3. OK, here is what I have observed with Midiox connected to the px350 not the 360 which I do not own. Hitting notes in various octaves I can get a range (in hex) of roughly 14 with the softest pianissimo to the 70 range at fortissimo. This is with a touch sensitivity setting of 3, the hardest setting for the px350 key response. Midiox's midi monitor shows velocity settings in the column labelled "data 2" as far as I can see. Significantly, I see no variation in these settings from black to white keys, and I thought this would be true since there is no audible difference, even with my best AKG monitor headphones. So there is a possibility of a defect in this particular px360, I'm not sure if the internal mechanism is the same as the 350. I'd like to think with a newer model than mine that it would be either identical or possibly improved in some way. Hope this helps you decide what needs to be done. I would judge such a discrepancy to be unacceptable, except for jazz or playing chopsticks (only kidding)!
  4. Shouldn't be. I play a px575 (same as px410) and the older px350 and I notice no difference in velocity response with either. Keys seem pretty dynamically balanced across all octaves white and black. Unless Casio changed the key mechanism from the 350 to 360, there should be no difference. I have not checked the channel messages with Midiox with my px350, never felt a need to but I can hear no audible differences with mine. I'll measure velocity response with Midiox and post back.
  5. You will have to disassemble it from the bottom first, look for hidden screws if you can't get it apart easily. Now look for physically obvious problems. Might be a cable connector that's popped loose. Or as cyberyogi said, a crack in a circuit board. You probably should use a good magnifying lens since even a tiny crack or broken solder joint could be the culprit and will be hard to spot with the naked eye. If you had it connected to your power supply when it dropped, check the solder joints at the power jack first, this would be my first suspect. Let us know how you progress.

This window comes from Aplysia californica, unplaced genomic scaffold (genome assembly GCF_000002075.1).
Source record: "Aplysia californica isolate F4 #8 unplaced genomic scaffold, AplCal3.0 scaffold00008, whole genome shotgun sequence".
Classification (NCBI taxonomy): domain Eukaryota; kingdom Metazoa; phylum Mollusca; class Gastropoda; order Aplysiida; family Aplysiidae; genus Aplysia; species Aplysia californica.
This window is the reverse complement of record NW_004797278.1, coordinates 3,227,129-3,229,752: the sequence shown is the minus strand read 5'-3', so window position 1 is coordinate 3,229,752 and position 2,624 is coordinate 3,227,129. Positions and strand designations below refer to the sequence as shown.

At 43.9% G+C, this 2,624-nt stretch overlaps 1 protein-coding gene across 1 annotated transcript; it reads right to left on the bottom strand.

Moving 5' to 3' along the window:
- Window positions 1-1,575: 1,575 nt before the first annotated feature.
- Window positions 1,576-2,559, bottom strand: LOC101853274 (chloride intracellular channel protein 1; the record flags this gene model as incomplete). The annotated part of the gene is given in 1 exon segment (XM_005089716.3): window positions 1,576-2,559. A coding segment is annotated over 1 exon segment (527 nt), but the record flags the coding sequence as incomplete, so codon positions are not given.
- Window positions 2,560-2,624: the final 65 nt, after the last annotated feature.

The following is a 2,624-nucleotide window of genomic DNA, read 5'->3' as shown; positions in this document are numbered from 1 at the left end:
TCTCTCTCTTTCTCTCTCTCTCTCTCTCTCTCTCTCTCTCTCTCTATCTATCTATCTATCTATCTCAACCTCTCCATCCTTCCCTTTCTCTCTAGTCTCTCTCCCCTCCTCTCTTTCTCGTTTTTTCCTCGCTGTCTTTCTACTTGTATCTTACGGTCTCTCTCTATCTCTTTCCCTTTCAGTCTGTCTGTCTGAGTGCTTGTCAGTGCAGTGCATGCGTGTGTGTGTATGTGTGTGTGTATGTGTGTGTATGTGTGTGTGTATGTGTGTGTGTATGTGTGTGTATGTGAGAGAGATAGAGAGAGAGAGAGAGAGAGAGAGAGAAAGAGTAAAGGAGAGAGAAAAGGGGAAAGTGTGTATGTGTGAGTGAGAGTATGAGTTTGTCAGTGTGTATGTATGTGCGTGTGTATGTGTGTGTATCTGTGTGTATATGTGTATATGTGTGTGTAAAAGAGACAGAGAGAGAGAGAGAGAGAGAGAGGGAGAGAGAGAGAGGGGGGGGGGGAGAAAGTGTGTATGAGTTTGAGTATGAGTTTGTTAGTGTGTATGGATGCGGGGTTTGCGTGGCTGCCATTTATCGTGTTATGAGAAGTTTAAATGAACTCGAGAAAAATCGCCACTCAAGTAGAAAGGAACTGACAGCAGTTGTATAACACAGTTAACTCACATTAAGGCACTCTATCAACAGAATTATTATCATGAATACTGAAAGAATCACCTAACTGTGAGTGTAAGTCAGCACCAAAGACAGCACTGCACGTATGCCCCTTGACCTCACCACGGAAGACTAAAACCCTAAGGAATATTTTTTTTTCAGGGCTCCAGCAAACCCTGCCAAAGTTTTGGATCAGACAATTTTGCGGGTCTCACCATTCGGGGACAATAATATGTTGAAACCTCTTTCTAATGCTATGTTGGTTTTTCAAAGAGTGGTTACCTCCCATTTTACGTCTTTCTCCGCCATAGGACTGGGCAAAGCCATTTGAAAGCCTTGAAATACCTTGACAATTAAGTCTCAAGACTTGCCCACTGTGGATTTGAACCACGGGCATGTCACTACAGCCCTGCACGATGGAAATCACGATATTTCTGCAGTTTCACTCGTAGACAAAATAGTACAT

6. Good for playing swing music. Can also be used for cleaning your windows with the optional power winch attachment. And you are free to dance around the stage with the optional neck bracket, making yer setup completely mobile. yours truly, Alice in Chains and Lon Chaney
  7. Wow, glad I saw this-I've done alot of repairs including many soldering projects. Word to the wise-sloppy soldering isn't your friend, and apparently can come out of the factory like this! One tiny solder bridge created all this havoc, and fortunately didn't short this hard to replace SMT chip. Never assume everything has been put together properly! I have repaired several keyboards simply by opening them, and refitting a loose cable or connector. It happens.
  8. Which keyboard model is this? Are you using the auto-accompaniment feature or no? Fill us in with a few more details and there will be help forthcoming here.
  9. Nice work Ted-I have been too busy watching James May play his Casio on Top Gear-see my other posting in the classic Casio posts!